✍️ Plot Development Writing Exercises
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We found 15 plot development exercises that match your search 🔦 reset
The Story Swamp
Sometimes writers think up a character and jump straight into writing, without fully fleshing out the concept at a foundational level. This then means they falter and end up writing a very confused draft. I call this 'The Story Swamp.'Avoid The Story Swamp by writing a 'logline' or 'pitch' of approximately 25-60 words. This logline should cover what B2W calls The 3 Cs:Character: Who is your protagonist? What does s/he need or want?Conflict: Who is the antagonist? Why does s/he want to stop or counter your protagonist? What other obstacles are in your protagonist's way?Clarity: Do we know what genre or type of story this is? Are you using familiar or clich_d language? Are your word choices too vague?
Have you read a book you couldn't put down? A good writer knows how to keep the reader's attention - and the secret of that is pacing. Take a page-turner and analyse how it kept you gripped. Usually it's because each scene introduced something new, which might be a major revelation or a tiny shift in the way the reader perceives a character. Run through the entire book and write down the purpose of every major scene and turning point.
The Forbidden Prompt
"There is a charm about the forbidden that makes it unspeakably desirable" _ Mark Twain. Your character is doing something someone else has forbidden. Someone else discovers. Will there be a confrontation? Or will the discoverer be so uncomfortable that (s)he will ignore or throw hints instead? This is a great scene to practice tension between two characters as well as the internal thoughts of one of the characters.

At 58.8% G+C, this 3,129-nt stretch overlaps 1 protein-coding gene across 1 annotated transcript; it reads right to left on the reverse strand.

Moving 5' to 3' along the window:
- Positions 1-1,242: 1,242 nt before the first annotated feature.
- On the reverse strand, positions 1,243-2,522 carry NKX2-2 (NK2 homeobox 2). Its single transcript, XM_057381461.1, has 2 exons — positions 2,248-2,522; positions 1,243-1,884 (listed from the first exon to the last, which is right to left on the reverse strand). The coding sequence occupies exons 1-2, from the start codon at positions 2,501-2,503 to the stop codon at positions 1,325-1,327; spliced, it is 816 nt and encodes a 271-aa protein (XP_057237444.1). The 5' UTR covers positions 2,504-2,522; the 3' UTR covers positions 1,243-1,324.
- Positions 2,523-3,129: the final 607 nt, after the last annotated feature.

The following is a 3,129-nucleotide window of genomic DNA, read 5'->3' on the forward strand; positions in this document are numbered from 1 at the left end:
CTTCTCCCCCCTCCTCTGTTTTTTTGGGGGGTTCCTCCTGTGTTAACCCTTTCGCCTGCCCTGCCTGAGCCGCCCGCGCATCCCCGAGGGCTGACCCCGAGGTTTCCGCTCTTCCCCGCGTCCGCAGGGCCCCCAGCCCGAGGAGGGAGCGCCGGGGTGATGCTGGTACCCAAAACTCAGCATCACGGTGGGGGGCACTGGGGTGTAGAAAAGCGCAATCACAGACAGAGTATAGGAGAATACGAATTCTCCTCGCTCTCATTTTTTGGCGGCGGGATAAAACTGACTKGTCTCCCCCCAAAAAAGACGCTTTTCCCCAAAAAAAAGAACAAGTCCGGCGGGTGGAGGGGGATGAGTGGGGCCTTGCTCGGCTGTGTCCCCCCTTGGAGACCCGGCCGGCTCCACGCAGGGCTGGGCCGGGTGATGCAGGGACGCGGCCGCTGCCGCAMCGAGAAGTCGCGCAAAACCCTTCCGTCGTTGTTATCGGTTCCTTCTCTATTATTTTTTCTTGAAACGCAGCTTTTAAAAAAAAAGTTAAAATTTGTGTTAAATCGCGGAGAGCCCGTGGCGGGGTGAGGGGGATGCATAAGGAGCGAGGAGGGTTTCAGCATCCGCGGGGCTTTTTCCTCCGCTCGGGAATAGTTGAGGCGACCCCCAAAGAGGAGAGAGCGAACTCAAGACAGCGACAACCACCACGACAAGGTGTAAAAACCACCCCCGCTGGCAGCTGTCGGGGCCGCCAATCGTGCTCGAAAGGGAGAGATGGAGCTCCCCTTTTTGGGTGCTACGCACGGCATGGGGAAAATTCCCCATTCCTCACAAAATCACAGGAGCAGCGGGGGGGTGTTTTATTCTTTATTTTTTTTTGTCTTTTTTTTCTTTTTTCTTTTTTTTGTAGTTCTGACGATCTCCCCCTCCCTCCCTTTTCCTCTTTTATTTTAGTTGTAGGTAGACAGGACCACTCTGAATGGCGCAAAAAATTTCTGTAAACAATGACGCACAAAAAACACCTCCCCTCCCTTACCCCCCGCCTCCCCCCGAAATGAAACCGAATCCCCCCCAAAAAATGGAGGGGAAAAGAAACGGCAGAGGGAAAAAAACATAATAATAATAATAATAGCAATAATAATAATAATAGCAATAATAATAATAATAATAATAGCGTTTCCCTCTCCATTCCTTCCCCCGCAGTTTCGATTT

What is your story's hook? Analyze your opening scene and identify the implicit but specific question it encourages readers to ask. Is this question in the first paragraph or, better yet, the first line? How can you strengthen it?
The best way to learn is by reading, so pick up a book that had a plot twist that surprised you and yet felt right. Look for subtle foreshadowing in it. Start at the beginning of the book and find the clues that point towards the twist. Make a list of them. Include the wording, so that you can see why they weren't obvious at first.
Choose Your Adventure
In a "Choose Your Adventure" book, you are forced to make a decision at each and every plot point. The decisions you make will take you down diverging paths and dictate your eventual fate. Try this if you're stuck on a plot development detail in your story. Sketch out the two different paths that a character can experience from one plot point, depending on what action he or she chooses to take.
Come up with three thought provoking questions. Such as:
- Who is Sara?
- Why is she running down the street?
- What is she holding?
- Who is knocking at the door?
- Do you know them?
- What do they want?